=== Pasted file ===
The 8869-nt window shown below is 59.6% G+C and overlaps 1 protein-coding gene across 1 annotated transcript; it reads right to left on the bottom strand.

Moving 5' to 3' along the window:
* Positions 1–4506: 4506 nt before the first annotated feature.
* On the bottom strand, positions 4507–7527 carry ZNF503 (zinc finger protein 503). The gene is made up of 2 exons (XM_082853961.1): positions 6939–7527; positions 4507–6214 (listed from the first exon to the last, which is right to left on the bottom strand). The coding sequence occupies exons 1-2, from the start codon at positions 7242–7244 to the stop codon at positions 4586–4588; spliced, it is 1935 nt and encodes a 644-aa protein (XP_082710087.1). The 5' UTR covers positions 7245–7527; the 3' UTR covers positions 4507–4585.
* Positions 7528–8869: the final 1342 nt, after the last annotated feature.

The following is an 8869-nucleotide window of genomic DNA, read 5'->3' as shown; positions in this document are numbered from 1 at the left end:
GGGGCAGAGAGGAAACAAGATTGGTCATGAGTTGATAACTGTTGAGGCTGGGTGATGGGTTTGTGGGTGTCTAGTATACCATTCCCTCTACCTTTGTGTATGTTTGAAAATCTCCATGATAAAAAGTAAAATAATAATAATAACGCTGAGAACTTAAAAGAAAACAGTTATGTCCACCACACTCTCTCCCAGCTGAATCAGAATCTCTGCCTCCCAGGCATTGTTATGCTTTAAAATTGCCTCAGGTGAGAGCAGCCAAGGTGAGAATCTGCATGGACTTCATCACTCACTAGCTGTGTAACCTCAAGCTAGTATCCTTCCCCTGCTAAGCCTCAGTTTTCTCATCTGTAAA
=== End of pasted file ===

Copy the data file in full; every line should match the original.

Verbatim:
The 8869-nt window shown below is 59.6% G+C and overlaps 1 protein-coding gene across 1 annotated transcript; it reads right to left on the bottom strand.

Moving 5' to 3' along the window:
* Positions 1–4506: 4506 nt before the first annotated feature.
* On the bottom strand, positions 4507–7527 carry ZNF503 (zinc finger protein 503). The gene is made up of 2 exons (XM_082853961.1): positions 6939–7527; positions 4507–6214 (listed from the first exon to the last, which is right to left on the bottom strand). The coding sequence occupies exons 1-2, from the start codon at positions 7242–7244 to the stop codon at positions 4586–4588; spliced, it is 1935 nt and encodes a 644-aa protein (XP_082710087.1). The 5' UTR covers positions 7245–7527; the 3' UTR covers positions 4507–4585.
* Positions 7528–8869: the final 1342 nt, after the last annotated feature.

The following is an 8869-nucleotide window of genomic DNA, read 5'->3' as shown; positions in this document are numbered from 1 at the left end:
GGGGCAGAGAGGAAACAAGATTGGTCATGAGTTGATAACTGTTGAGGCTGGGTGATGGGTTTGTGGGTGTCTAGTATACCATTCCCTCTACCTTTGTGTATGTTTGAAAATCTCCATGATAAAAAGTAAAATAATAATAATAACGCTGAGAACTTAAAAGAAAACAGTTATGTCCACCACACTCTCTCCCAGCTGAATCAGAATCTCTGCCTCCCAGGCATTGTTATGCTTTAAAATTGCCTCAGGTGAGAGCAGCCAAGGTGAGAATCTGCATGGACTTCATCACTCACTAGCTGTGTAACCTCAAGCTAGTATCCTTCCCCTGCTAAGCCTCAGTTTTCTCATCTGTAAA